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Height: 6-12 in. (15-30 cm) 12-18 in. (30-45 cm) 18-24 in. (45-60 cm) 24-36 in. (60-90 cm) 36-48 in. (90-120 cm)
Spacing: 6-9 in. (15-22 cm)
Hardiness: USDA Zone 8a: to -12.2 °C (10 °F) USDA Zone 8b: to -9.4 °C (15 °F) USDA Zone 9a: to -6.6 °C (20 °F) USDA Zone 9b: to -3.8 °C (25 °F) USDA Zone 10a: to -1.1 °C (30 °F) USDA Zone 10b: to 1.7 °C (35 °F) USDA Zone 11: above 4.5 °C (40 °F)
Sun Exposure: Full Sun
Danger: Parts of plant are poisonous if ingested
Bloom Color: Orange Bright Yellow
Bloom Time: Mid Spring
Foliage: Herbaceous Smooth-Textured
Other details: Average Water Needs; Water regularly; do not overwater Flowers are good for cutting
Soil pH requirements: 6.1 to 6.5 (mildly acidic) 6.6 to 7.5 (neutral)
I purchased Parrot Gladiola last year from an internet seller in Florida. They bloomed very well the first year, survived the winter with mulching, and as of May 1 are pushing up new growth. It was a mild winter with heavy snowfall. The lowest temperature was 2 degrees above zero F. Corms were planted both along building foundations and in the open garden. I am curious to see how they do over a colder winter, but have read that Gladiolus dalenii is Zone 6 hardy.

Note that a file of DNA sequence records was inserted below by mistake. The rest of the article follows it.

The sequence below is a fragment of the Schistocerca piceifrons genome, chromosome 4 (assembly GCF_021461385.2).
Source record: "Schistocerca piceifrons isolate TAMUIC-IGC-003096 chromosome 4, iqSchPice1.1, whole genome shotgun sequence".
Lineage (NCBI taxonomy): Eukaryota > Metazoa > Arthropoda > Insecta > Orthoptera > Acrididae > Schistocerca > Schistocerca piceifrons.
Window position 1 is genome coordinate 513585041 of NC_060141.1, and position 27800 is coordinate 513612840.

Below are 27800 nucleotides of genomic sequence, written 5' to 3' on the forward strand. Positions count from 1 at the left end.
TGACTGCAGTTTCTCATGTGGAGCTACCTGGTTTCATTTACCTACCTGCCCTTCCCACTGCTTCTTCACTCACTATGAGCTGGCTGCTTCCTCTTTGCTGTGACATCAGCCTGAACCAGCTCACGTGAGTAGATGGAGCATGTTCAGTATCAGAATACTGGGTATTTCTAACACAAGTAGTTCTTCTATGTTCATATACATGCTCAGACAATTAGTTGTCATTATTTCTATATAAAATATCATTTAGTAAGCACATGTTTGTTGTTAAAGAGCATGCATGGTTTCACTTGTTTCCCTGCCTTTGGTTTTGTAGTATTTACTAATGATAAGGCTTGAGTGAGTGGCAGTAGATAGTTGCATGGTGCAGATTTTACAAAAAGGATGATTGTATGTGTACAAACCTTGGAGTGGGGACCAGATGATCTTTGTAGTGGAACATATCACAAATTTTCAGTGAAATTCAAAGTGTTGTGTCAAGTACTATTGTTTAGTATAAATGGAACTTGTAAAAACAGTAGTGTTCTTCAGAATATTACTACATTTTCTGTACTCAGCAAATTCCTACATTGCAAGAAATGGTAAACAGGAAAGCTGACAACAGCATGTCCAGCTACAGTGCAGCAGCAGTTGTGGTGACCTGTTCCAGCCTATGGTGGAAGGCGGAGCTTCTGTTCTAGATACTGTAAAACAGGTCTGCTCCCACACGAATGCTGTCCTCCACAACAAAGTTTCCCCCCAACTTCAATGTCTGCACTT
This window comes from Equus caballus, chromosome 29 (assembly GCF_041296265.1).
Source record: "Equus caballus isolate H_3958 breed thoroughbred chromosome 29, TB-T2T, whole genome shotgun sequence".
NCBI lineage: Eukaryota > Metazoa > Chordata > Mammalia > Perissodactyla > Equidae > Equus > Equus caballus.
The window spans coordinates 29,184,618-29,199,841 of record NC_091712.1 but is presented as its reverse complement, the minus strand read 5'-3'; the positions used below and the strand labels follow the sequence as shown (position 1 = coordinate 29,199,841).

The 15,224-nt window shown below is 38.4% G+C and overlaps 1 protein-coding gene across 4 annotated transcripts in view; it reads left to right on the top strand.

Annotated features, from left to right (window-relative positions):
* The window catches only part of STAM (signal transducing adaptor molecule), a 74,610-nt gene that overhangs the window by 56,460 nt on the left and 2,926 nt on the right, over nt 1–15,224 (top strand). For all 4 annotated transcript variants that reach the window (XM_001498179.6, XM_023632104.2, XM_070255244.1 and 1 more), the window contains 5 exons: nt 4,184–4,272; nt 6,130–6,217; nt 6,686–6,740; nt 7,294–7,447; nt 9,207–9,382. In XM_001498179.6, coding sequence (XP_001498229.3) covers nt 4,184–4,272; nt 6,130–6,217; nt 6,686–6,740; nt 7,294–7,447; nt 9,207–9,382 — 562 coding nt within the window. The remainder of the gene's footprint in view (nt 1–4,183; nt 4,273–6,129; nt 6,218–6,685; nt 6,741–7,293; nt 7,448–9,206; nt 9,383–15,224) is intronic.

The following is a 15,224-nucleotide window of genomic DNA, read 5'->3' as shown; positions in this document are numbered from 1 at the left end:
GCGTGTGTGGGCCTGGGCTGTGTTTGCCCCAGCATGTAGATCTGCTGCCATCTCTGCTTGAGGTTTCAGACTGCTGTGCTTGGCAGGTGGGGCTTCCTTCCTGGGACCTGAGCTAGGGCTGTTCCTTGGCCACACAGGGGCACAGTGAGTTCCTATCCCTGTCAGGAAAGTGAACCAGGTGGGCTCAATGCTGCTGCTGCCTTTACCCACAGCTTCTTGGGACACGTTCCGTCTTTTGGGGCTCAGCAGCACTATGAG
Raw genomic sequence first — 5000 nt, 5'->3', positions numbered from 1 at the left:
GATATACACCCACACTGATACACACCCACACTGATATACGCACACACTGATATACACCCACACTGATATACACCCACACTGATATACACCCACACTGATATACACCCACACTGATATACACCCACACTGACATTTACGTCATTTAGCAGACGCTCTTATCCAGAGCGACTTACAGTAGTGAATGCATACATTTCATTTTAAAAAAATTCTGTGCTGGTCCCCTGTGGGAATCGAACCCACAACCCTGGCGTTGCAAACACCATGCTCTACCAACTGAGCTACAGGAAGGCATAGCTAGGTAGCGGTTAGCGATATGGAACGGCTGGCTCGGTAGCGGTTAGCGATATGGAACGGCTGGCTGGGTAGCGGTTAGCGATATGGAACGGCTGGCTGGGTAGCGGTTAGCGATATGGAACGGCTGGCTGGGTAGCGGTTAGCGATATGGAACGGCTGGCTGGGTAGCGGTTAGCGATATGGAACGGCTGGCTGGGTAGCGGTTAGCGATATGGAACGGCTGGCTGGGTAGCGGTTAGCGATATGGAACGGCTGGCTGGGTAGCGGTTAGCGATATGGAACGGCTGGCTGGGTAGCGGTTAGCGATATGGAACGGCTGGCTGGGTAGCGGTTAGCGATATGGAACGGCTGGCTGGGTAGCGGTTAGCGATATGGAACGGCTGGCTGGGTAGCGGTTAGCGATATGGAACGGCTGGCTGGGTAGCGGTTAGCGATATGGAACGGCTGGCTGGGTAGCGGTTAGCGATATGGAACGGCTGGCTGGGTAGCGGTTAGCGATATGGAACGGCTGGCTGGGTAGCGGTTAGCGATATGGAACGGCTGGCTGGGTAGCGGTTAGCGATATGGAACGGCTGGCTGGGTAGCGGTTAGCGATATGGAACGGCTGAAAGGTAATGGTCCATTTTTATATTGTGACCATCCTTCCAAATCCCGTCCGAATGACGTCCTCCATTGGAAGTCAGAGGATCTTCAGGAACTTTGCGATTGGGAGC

On Mar 4, 2009, GreeneLady from Oak Island, NC (Zone 8a) wrote:
I live in zone 8a. I found this one glad growing in the field behind my house. I dug it up, moved it to my garden and it is doing beautiful! It is absolutely gorgeous. I will be looking for more! The flowers also seem to last longer than most glads - nearly 3 weeks!
On May 12, 2006, BamaBelle from Headland, AL (Zone 8a) wrote:
Beautiful plant that grows wild in this area. I found mine growing by the roadside. I found a web entry that said it was 'rare' and they were charging $20 per plant...I found other websites that said it was noxious and considered a weed because it can become invasive. However, I didn't see it as being any more invasive than any other gladiolus.
I love the bright orange and yellow bicolor flowers with the yellow speckles in the orange. The blooms are smaller than the commerical glads, but the color is so showy, that it just jumps out at you when you see it by the road. and it is very hardy in the SE Alabama/ SWGeorgia heat.
This plant has been said to grow in the following regions:
Clayhatchee, Alabama Headland, Alabama Semmes, Alabama Wetumpka, Alabama Hattieville, Arkansas Alford, Florida Jacksonville, Florida Pensacola, Florida Spring Hill, Florida Harlem, Georgia Independence, Louisiana Logansport, Louisiana Bucyrus, Ohio Orangeburg, South Carolina Summerville, South Carolina Banner Hill, Tennessee Athens, Texas Houston, Texas Richmond, Texas Spring, Texas Kalama, Washington